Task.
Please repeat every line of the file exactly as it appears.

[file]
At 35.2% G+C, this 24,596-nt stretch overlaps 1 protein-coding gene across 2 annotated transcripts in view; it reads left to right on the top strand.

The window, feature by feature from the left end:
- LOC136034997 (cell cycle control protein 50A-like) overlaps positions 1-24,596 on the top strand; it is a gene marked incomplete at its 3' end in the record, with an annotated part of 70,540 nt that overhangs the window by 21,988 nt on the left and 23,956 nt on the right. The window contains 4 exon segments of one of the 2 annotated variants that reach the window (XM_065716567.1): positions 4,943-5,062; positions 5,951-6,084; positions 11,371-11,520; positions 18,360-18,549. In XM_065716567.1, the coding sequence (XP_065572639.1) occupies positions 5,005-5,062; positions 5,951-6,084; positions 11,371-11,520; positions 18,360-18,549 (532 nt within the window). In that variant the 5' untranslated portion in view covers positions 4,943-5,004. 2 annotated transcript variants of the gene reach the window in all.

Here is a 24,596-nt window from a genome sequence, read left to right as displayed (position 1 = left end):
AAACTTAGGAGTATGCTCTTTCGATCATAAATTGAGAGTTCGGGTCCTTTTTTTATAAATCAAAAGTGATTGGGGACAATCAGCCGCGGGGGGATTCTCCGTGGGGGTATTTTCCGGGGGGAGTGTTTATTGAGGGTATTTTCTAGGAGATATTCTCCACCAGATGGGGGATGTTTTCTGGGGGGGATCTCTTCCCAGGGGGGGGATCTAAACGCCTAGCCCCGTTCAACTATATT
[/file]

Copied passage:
At 35.2% G+C, this 24,596-nt stretch overlaps 1 protein-coding gene across 2 annotated transcripts in view; it reads left to right on the top strand.

The window, feature by feature from the left end:
- LOC136034997 (cell cycle control protein 50A-like) overlaps positions 1-24,596 on the top strand; it is a gene marked incomplete at its 3' end in the record, with an annotated part of 70,540 nt that overhangs the window by 21,988 nt on the left and 23,956 nt on the right. The window contains 4 exon segments of one of the 2 annotated variants that reach the window (XM_065716567.1): positions 4,943-5,062; positions 5,951-6,084; positions 11,371-11,520; positions 18,360-18,549. In XM_065716567.1, the coding sequence (XP_065572639.1) occupies positions 5,005-5,062; positions 5,951-6,084; positions 11,371-11,520; positions 18,360-18,549 (532 nt within the window). In that variant the 5' untranslated portion in view covers positions 4,943-5,004. 2 annotated transcript variants of the gene reach the window in all.

Here is a 24,596-nt window from a genome sequence, read left to right as displayed (position 1 = left end):
AAACTTAGGAGTATGCTCTTTCGATCATAAATTGAGAGTTCGGGTCCTTTTTTTATAAATCAAAAGTGATTGGGGACAATCAGCCGCGGGGGGATTCTCCGTGGGGGTATTTTCCGGGGGGAGTGTTTATTGAGGGTATTTTCTAGGAGATATTCTCCACCAGATGGGGGATGTTTTCTGGGGGGGATCTCTTCCCAGGGGGGGGATCTAAACGCCTAGCCCCGTTCAACTATATT